The Michael Hill Competition entourage has hit the ground running in Auckland. There have been visits to schools and masterclasses with members of the adjudication panel including Grammy Award-winning James Ehnes, Professor Mauricio Fuks and child prodigy turned elegant super-star, Clara-Jumi Kang.
With more than twenty thousand followers on Instagram, Clara-Jumi is very popular with young violinists, some of whom were thrilled to get her autograph during the quarter-finals.
My hotel room is right next door to Clara-Jumi’s and when she’s not out teaching aspiring violinists or adjudicating then she’s busy practising. Lucky for me she’s a brilliant violinist and considerately uses her mute after 10pm.
We’re in the thick of the chamber music round where the six semi-finalists have 90 minutes to rehearse a Mozart string quintet of their choosing before performing it that night. It’s a chamber music pressure cooker!
The contestant takes the first violin part and they are partnered by some of NZ’s leading musicians: violinist Andrew Beer, violists Julia Joyce and Gillian Ansell and cellist Ashley Brown.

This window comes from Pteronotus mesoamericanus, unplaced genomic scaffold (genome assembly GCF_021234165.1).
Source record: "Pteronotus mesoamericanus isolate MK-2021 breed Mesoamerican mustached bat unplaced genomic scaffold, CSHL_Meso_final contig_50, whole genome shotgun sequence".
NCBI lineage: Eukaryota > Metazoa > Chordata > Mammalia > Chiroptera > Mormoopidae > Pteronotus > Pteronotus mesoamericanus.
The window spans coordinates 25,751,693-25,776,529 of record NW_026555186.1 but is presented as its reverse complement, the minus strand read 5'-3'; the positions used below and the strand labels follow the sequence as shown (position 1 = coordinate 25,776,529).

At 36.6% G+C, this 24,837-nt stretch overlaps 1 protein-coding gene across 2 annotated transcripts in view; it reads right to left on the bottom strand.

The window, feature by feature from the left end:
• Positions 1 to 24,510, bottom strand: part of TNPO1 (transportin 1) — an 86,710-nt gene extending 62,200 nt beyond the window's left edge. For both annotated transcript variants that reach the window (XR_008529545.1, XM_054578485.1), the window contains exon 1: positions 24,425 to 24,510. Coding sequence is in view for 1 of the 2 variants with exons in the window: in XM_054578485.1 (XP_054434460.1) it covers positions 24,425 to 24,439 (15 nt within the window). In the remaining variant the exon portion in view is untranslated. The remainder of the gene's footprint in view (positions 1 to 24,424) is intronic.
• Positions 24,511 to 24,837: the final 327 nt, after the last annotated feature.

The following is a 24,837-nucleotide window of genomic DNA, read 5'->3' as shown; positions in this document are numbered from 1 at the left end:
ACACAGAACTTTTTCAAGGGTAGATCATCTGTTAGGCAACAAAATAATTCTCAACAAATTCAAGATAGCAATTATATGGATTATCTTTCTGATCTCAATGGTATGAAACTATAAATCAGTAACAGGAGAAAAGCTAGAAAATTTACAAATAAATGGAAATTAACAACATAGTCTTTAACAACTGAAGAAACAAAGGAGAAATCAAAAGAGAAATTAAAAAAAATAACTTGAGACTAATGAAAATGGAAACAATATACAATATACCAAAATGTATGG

Out of Mozart’s four final quintets most of the competitors have opted to play the melancholic Quintet in G minor K 516. This is widely recognized as his most emotionally charged, written when the composer was worried about his seriously ill father.
The Michael Hill International Violin Competition has created an exciting new prize for the 2019 competition, the Arancio Prize. One lucky semi-finalist will receive a two-year loan of a rare instrument crafted by Nicolo Amati, one of the triumverate of lauded Cremonese violin-makers (Amati, Guarnerius, Stradivarius).
This particular instrument, dating from 1645, is known as the “Ex Christian Ferras”, in recognition of the fabulous twentieth-century French violinist who played it. Here he is getting stuck into the devilish Hora Staccato.
One of the challenges facing many young violinists today is gaining access to a suitable instrument, most of which are so expensive they are owned by investors rather than artists. That’s where Rare Violins of New York In Consortium comes in. The Consortium works to link benefactors and their instruments with deserving musicians, and with their support one lucky semi-finalist will walk away with the “Ex Christian Ferras” Amati violin.
Ziv Arazi and Bruno Price from Rare Violins of New York have arrived in the country. As well as listening to all the talent they’re also set to debate with luthier Dick Panting on the subject of ‘Are Older Violins Better?’.
You can hear that talk at 7pm on Saturday night, just before the Final round of the Michael Hill contest at 7:30 – on air and streaming online from our website and Facebook page.